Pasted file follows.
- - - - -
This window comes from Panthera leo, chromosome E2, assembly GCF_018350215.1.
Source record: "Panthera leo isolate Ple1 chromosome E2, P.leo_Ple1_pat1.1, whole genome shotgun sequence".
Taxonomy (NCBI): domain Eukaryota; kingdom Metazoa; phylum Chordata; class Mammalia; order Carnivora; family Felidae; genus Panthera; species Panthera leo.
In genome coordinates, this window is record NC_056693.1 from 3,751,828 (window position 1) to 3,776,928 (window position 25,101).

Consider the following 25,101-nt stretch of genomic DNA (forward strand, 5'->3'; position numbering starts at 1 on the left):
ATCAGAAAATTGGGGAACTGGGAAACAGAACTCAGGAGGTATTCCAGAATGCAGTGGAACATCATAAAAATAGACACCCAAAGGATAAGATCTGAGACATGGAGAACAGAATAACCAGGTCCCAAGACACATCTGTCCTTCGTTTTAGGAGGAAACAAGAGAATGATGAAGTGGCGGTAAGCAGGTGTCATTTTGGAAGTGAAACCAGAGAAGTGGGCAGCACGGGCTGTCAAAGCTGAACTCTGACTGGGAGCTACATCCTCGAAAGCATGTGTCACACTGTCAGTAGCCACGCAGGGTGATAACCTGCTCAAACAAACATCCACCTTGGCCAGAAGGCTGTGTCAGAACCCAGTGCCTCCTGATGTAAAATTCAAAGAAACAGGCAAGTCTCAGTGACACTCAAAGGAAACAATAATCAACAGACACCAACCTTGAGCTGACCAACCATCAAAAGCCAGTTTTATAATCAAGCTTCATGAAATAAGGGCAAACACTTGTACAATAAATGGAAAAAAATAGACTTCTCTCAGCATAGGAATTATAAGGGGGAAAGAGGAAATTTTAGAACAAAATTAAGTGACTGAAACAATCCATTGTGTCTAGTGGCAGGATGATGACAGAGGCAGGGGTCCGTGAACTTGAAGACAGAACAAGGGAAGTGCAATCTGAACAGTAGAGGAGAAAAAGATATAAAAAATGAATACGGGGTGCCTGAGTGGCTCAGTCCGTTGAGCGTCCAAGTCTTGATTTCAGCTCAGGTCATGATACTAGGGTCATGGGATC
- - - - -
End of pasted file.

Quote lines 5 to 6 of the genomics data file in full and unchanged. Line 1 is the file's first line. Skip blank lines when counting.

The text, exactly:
Consider the following 25,101-nt stretch of genomic DNA (forward strand, 5'->3'; position numbering starts at 1 on the left):
ATCAGAAAATTGGGGAACTGGGAAACAGAACTCAGGAGGTATTCCAGAATGCAGTGGAACATCATAAAAATAGACACCCAAAGGATAAGATCTGAGACATGGAGAACAGAATAACCAGGTCCCAAGACACATCTGTCCTTCGTTTTAGGAGGAAACAAGAGAATGATGAAGTGGCGGTAAGCAGGTGTCATTTTGGAAGTGAAACCAGAGAAGTGGGCAGCACGGGCTGTCAAAGCTGAACTCTGACTGGGAGCTACATCCTCGAAAGCATGTGTCACACTGTCAGTAGCCACGCAGGGTGATAACCTGCTCAAACAAACATCCACCTTGGCCAGAAGGCTGTGTCAGAACCCAGTGCCTCCTGATGTAAAATTCAAAGAAACAGGCAAGTCTCAGTGACACTCAAAGGAAACAATAATCAACAGACACCAACCTTGAGCTGACCAACCATCAAAAGCCAGTTTTATAATCAAGCTTCATGAAATAAGGGCAAACACTTGTACAATAAATGGAAAAAAATAGACTTCTCTCAGCATAGGAATTATAAGGGGGAAAGAGGAAATTTTAGAACAAAATTAAGTGACTGAAACAATCCATTGTGTCTAGTGGCAGGATGATGACAGAGGCAGGGGTCCGTGAACTTGAAGACAGAACAAGGGAAGTGCAATCTGAACAGTAGAGGAGAAAAAGATATAAAAAATGAATACGGGGTGCCTGAGTGGCTCAGTCCGTTGAGCGTCCAAGTCTTGATTTCAGCTCAGGTCATGATACTAGGGTCATGGGATC